1. I nearly fainted when I found out that there is a crafting materials storage bank, accessible by all alts anywhere, in Guild Wars 2. Fainted or cried with relief maybe 😉

    The worst thing is when you log back into a game after a period of time away – I’ve done this, looked at my full-to-bursting bags of ‘wth is all this?’ and logged straight back out because I couldn’t face organising my bags of unknown and unremembered stuff…

    Liked by 1 person

  2. Inventory doesn’t really bother me all that much. It’s gotten easier and easier to handle in games over the years too. I wouldn’t mind seeing a more survival-oriented RPG that goes all-in on inventory management though. It’d be kind of neat to build a game around making those hard choices, plus having a way to maybe drag loot.

    The thing I hate are the all-or-nothing encumbrance systems. Oh, that’s one pound too many? You are frozen in place!

    Let me crawl on my hands and knees like the greedy adventurer that I am.

    Like

    • There were games like that. I remmeber Fallen Earth and Neocron 2, where you lost speed based on how much stuff you carried. The loss of speed followed an exponential curve, so at low weights adding stuff mattered little while at high load even adding a little more cost you noticeable speed. I am not sure about FE, in NC2 you could finally end up being immobile, but people reduced their load much earlier as the game also had a shooter-style combat system and being slow just made you an easy target. (Even for NPCs. ) So different players had their different point of how much they were ready to drag around, but generally people tended to keep their load significally lower than what would’ve been technically possible.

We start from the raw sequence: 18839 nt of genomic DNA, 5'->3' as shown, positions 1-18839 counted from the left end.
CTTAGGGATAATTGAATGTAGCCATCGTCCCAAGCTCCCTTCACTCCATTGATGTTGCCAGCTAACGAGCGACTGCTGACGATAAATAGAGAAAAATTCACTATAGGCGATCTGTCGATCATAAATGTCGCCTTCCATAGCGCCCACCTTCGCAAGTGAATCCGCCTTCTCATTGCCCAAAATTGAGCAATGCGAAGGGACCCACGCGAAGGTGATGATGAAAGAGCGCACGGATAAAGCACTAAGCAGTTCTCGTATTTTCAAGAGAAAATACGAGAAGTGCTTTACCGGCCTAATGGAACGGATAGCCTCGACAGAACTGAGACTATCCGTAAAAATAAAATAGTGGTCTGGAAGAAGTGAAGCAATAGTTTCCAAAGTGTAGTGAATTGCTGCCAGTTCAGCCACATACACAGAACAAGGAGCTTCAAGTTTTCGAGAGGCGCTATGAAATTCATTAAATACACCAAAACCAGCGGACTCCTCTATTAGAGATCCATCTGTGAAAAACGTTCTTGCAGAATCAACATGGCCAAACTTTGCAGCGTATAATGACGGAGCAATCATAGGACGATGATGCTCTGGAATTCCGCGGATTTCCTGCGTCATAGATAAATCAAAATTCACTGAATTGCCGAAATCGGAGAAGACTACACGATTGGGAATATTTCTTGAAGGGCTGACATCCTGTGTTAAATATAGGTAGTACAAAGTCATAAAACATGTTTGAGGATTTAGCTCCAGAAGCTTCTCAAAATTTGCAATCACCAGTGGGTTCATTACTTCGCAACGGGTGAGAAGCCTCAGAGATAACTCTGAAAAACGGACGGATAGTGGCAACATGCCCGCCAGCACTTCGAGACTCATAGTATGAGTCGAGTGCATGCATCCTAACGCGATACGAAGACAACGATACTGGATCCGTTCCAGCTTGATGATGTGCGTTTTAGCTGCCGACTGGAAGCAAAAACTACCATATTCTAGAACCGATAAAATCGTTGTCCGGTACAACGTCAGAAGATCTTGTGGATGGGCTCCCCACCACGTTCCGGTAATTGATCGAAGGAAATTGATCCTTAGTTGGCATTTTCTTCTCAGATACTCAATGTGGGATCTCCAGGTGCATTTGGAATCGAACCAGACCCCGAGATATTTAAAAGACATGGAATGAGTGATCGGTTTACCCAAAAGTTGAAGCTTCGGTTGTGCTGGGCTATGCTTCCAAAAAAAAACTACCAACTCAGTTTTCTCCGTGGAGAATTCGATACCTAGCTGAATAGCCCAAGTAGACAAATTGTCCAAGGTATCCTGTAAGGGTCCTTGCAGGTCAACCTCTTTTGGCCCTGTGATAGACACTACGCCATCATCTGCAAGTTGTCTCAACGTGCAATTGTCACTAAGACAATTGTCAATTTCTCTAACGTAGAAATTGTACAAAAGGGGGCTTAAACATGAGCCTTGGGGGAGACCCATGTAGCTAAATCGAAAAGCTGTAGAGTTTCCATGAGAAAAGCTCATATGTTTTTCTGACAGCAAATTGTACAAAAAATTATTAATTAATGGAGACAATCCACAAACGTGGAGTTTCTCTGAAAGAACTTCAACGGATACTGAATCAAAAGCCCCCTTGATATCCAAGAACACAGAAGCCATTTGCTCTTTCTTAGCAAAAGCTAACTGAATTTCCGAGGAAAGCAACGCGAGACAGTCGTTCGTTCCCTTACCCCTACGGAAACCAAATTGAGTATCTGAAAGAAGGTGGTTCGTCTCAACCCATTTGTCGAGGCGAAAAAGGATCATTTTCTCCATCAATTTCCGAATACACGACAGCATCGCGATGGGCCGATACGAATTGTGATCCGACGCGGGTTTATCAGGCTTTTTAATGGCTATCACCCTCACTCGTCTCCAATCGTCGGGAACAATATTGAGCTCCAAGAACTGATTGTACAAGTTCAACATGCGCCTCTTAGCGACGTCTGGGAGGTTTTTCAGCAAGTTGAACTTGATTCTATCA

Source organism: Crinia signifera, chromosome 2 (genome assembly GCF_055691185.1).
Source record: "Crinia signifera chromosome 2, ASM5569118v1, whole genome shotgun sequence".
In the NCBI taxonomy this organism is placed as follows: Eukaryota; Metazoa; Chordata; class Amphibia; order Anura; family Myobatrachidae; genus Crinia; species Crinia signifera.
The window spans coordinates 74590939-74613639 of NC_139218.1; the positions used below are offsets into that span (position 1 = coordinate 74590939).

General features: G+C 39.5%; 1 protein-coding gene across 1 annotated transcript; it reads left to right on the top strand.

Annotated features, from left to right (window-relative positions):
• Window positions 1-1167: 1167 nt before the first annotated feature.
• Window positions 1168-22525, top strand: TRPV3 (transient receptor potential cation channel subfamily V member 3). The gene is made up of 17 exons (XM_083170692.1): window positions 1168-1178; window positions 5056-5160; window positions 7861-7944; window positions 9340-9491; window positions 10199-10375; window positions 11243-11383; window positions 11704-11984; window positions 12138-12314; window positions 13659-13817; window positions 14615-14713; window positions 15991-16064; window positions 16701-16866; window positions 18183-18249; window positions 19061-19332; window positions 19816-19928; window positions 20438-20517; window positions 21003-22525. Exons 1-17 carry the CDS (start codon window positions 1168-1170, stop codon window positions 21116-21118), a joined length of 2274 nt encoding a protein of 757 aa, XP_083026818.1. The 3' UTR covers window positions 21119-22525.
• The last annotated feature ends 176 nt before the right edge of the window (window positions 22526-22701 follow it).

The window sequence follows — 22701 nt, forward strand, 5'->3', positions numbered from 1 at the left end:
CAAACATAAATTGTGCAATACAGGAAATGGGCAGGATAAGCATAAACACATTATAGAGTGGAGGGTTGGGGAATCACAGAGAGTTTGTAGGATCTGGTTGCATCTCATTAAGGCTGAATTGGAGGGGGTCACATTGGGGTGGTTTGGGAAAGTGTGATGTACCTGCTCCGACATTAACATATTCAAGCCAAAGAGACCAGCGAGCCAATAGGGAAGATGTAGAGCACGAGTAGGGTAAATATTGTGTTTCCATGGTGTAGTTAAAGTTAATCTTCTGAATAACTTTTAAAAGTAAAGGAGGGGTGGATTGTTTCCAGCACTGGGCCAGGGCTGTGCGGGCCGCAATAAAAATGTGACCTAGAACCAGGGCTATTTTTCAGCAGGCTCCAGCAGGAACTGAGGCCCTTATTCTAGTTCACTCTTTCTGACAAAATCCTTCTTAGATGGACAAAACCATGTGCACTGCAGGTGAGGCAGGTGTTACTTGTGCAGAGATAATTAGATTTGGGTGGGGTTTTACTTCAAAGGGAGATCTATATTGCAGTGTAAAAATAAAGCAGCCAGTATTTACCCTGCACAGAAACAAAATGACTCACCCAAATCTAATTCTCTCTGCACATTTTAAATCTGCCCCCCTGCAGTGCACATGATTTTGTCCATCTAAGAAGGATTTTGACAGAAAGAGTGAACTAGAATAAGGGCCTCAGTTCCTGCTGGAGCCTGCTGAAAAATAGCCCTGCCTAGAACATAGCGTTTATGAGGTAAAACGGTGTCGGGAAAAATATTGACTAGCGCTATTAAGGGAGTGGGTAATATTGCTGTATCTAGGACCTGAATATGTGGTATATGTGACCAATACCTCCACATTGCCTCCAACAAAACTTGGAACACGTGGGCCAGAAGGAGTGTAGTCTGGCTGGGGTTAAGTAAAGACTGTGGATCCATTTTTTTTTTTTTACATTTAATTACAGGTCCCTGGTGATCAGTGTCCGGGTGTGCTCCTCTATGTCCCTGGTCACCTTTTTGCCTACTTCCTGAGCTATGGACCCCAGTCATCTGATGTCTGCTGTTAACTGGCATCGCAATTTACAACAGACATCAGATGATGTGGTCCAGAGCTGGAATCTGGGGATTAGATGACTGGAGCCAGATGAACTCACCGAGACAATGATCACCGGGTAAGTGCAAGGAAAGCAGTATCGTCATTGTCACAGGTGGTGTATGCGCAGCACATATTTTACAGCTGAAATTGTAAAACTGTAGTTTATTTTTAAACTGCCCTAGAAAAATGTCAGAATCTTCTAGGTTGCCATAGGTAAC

Combine this in either case with ammo using weapons and the weight of ammo being calculated by the number of rounds you carry and you end up with quite different decissions and requirements. In NC2 when we went to one of the “dungeon-like zones”, i couldn’t explain it better in short time, we always had somebody along who could recycle junk loot into ammo and somebody who could to repair to weapons and equipment. (The game also had wear and tear, a repair system but also item decay as every repair of durability reduced the maximum durability of an item. )

      In contrast FE had (and i don’t think it by now has, it’s still running) some quick crafting options like that. So when i was there, people actually crawled slowly when going to attack a NPC hold and came out much more agile, as the actually taken loot weighted less than the ammo carried at the start.

      In either case, not every possible loot was brought home. In NC2 a lot of it was recycled
      in place to make ammo out of it and in either of them only the most valuable pieces were taken to keep the load light and stay agile, the rest was left behind.

      In either case, the system was allright in my eyes. Just like while you can pick up sticks and stones in masses along every road in RL, you don’t do that. So why would you do so in a game? Pick the essentials, leave the rest. 🙂

      And all in all, i very often would prefer a weight based system. It just makes so much more sense to me to say “yes, i took that piece of armour and that axe, now i leave that anvil behind” than to say “i already took two feathers and a gem, so this piece of gold i have to leave behind”. But inventory bags make good money at the in-game store and also are much easier to create and balance than a weight system…

      Liked by 1 person